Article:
whiting catches on their way back to what we expected ten years ago. They are not really there yet, but it is promising for the future of this fabulous species. On a negative note, sharks have been making life difficult for anglers chasing mulloway during the early evenings and into the night. It has been common to see large sharks cruising the shoreline and entering some of the smallest gutters as they search for food. I am often asked by prospective guests if it is OK to swim along the ocean beach. The answer is always easy – no. Not only on the basis of sharks, but also because there are no patrolled beaches along a beach riddled with dangerous rips and, quite often, plagues of blue bottles. It simply does not make sense to put yourself in a dangerous position when help is a long way away. Along the western beaches of Fraser Island, whiting have been in fair supply with flathead and bream around the creek mouths and coffee rocks.

So far, these beaches are still clear of weed, but as the seasonal northerly winds build up this month we can expect to see winter weed growths breaking away and being washed into the beaches and this will disrupt the fishing for a little while. LOCAL LAND-BASED ACCESS In my column last month I wrote the first of what will become a number of segments looking at shore-based opportunities in the Hervey Bay Area, extending from Toogoom to River Heads. In the first segment I looked at Beelbi Creek at Toogoom. Between here and Point Vernon, the shoreline is fringed by a wide area of sand and mud flats, which would suggest a very boring and uninteresting place to fish. However, these wide intertidal areas are very productive resulting in rich food sources for fish that move in when the flats cover with water on a rising tide. Although there is no permanent pattern to the gutters that are woven through the banks, most

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are set parallel to the beach, with a couple of often deeper feeder drains at right angles to them. At one point, near the end of Anson Street, there is usually a prominent gutter close to the beach that can provide some great fishing for whiting and other ghosts

tide can be worked as effectively as the flood. Some species, flathead in particular, are not often the first to invade the shallows on the flood tide. Rather they will move in once the tide is well in, but be the last to leave as the tide ebbs. And this gives

the creek mouth. Although the creek is mostly very shallow there are a few deeper sections that fish well for flathead, particularly where water spills off the flats on an ebb tide. Just inside the creek mouth near the old dump, there is a rock wall



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of the flats. The most popular way to fish the flats is to work the flooding tide, as fish are keen to move in to feed on the bounty that the shallows produce. Whiting are undoubtedly the most common capture with smaller numbers of bream, flathead and gar also being taken by anglers keen to experience these great flats fisheries. Working each gutter as it fills, then moving to the next is the way to go, provided the way back is not going to be made difficult by a fast flooding tide filling gutters closer to the beach. Contrary to some common belief, the ebbing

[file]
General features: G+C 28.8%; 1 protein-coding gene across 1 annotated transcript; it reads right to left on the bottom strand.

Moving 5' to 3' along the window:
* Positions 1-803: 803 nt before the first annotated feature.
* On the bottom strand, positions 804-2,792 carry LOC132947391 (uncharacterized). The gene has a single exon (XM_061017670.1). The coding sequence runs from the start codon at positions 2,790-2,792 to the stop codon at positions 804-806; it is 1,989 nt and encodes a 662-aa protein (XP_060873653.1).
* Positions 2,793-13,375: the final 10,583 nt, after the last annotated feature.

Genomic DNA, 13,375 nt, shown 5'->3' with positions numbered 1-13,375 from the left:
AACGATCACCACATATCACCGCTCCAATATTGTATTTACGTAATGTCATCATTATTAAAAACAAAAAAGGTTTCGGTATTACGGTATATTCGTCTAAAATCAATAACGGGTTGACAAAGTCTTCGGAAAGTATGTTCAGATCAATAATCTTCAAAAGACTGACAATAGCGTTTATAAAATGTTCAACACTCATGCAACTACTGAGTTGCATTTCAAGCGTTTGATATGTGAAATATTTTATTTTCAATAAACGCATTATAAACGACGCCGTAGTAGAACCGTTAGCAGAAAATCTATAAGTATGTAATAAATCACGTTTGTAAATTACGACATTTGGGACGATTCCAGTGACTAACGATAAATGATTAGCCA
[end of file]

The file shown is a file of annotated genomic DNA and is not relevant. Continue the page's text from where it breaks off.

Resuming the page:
anglers a reason to stick around after the high tide passes There are two significant creeks whose mouths cut across the flats. The small O’Regans Creek and its associated wetlands separate the localities of Toogoom and Craignish. Its mouth fishes well for flathead and there is always a chance of a jack from one of the deeper holes. It can be reached by taking Ries Road or Petersen’s Road to the beach then a short walk east or west to the mouth. The mouth of Eli Creek is easily accessed either from the Esplanade at Gatakers Bay or following Martin Street from the Point Vernon Esplanade to the site of the old dump at




along a deeper stretch do the creek. On a flooding spring tide, this spot can turn on some good bream during the cooler months. In conclusion I need to say that this stretch of Hervey Bay’s coastline can be subject to invasions of washed in seaweed in much the same way as can the western beaches of Fraser Island. Washed ashore, the rotting weed not only brings fishing to a standstill but makes life on the beach very unpleasant. For most of the year however, the land-based angler can expect to have some rewarding fishing. In a later column I will look at The Gatakers Bay, Point Vernon and Pialba rocky shore opportunities. 7A

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Ed Falconer

We have experienced different spring weather this year, more like early summer conditions, but the fishing provided some good highs. OFFSHORE Although we have had to put up with strong offshore currents and more northerly winds than normal, we are still been having a good time, particularly on snapper. We have targeted them on most of our trips and seen great results. A bit of patience and lots of berley has paid off big time. Some days we have had knobby snapper smashing our baits and plastics halfway down to the bottom. Other species biting well are parrot, Moses perch, sweetlip and some whopper spangled emperor. We are also picking up red emperor on our northern grounds when the strong current backs off enough to make it fishable. ON THE BEACH Whiting have again been

These guys had a cracker of a day fishing for snapper on the Keely Rose. the pick of the fish to target. They are in big numbers and biting well along most stretches of the beach. Tailor are being caught at Rainbow Beach in good numbers. Middle Rock in the late afternoon has also been the hot spot for some good greenbacks. GREAT SANDY STRAITS Whiting are the target